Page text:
It’s of further significance that three of the above leaders were assassinated after their conversion to pursuing peace through non-violence. JFK after passing up several opportunities to launch a military invasion of Cuba, and putting the period on his approach with his American University Speech. RFK, who clearly was a much different man in 1968 than he had been in the late 50’s and early 60’s.

            And, finally Malcolm X who was killed shortly after he returned from making the Hajj to Mecca. It was after the Hajj that his views changed regarding his, “by any means necessary” philosophy.

            So, yes, it has left me highly cynical towards the idea that a peaceful coexistence amongst the disparate can be be archived when all of history has shown us that those who espouse peace are responded to by an invitation to an early grave.

    • Bill Pierce says:

      There’s not a single atom of reliable evidence to support the claim that LBJ planned, controlled, financed, or instigated the assassination of JFK. Same comment applies to Hoover. And McCloy. And Nixon, Bush, Murchison, H L Hunt, Howard Hughes, even Dulles. And on and on.

      Yes, there are lots of fascinating, ominous, backbiting, double-crossing and mutually beneficial interrelationships among powerful people. And there are lots of supportable reasons to ‘believe’ that the listed individuals and hundreds of other powerful people (and hate groups) strongly disagreed with the Kennedys’ policies and personalities. Maybe all of them wanted JFK murdered. Maybe Joe DiMaggio and Arthur Miller planned the execution because they were jealous about Marilyn’s sexy birthday song to JFK. Maybe . . . but there’s no evidence to support it.

      On the other hand, there are certain people who were most certainly involved in the plot. CIA’s David Phillips ran the propaganda machine that had Oswald consorting with a KGB assassin only weeks before JFK’s murder. I think it was Gaeton Fonzi who said that he could tie Phillips to every shady story disseminated about Oswald after the assassination.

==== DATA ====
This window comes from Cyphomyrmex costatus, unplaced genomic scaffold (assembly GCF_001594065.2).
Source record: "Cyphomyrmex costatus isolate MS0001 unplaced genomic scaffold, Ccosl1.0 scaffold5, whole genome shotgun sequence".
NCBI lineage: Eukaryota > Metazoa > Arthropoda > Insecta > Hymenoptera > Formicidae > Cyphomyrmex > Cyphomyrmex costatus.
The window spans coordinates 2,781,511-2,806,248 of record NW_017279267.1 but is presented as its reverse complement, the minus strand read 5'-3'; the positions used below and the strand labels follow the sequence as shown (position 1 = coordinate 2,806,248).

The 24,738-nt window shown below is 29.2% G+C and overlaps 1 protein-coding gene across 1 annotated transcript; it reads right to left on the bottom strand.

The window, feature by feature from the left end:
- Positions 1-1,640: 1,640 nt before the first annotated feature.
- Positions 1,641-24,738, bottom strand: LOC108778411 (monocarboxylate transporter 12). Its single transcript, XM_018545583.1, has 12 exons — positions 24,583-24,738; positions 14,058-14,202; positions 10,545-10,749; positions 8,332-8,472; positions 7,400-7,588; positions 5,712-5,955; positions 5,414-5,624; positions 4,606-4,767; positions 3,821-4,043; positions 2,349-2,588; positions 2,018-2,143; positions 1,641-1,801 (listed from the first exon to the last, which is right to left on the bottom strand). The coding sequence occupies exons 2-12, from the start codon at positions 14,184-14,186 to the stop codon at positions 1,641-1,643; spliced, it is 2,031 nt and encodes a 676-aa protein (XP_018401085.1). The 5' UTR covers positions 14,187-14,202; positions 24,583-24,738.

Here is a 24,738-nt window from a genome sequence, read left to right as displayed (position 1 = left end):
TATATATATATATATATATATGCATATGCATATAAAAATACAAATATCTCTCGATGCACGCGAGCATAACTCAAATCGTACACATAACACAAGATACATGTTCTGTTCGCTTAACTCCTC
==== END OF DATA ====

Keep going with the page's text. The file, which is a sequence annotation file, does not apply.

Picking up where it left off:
CIA’s William Harvey worked with the Mafia to assassinate Castro. He was responsible for assembling the CIA’s list of assassins (ZRRIFLE) and overseeing the ‘executive action’ operations. He was a ‘loose cannon’. The Kennedys loathed Harvey, and reassigned him to another continent. Harvey hated the Kennedys. There’s much more, of course, but the point is this: it’s pretty easy to place Harvey in the right milieu, with the right credentials, to be a real suspect.

      I don’t mean any disrespect with this post. But it is very clear that one of the serious problems in convincing wishy-washy WC proponents is the Grand Conspiracy thesis that indicts every important person and 100% of the media as co-conspirators.

      • JSA says:

        I have a problem with the idea that LBJ, J. Edgar Hoover, and Allen Dulles were NOT in on the assassination and cover up when you look at how they orchestrated the Warren Commission and its phony whitewash. Add to that the JFK autopsy, and those people HAD to be involved. To think otherwise is to leave common sense and deductive reasoning in the garage.

      • Jonathan says:

        “But it is very clear that one of the serious problems in convincing wishy-washy WC proponents is the Grand Conspiracy thesis that indicts every important person and 100% of the media as co-conspirators.” — I agree.

        IMO, one should work with known facts and aim toward reaching a hypothesis. Rather than fit facts to an un-proven conclusion.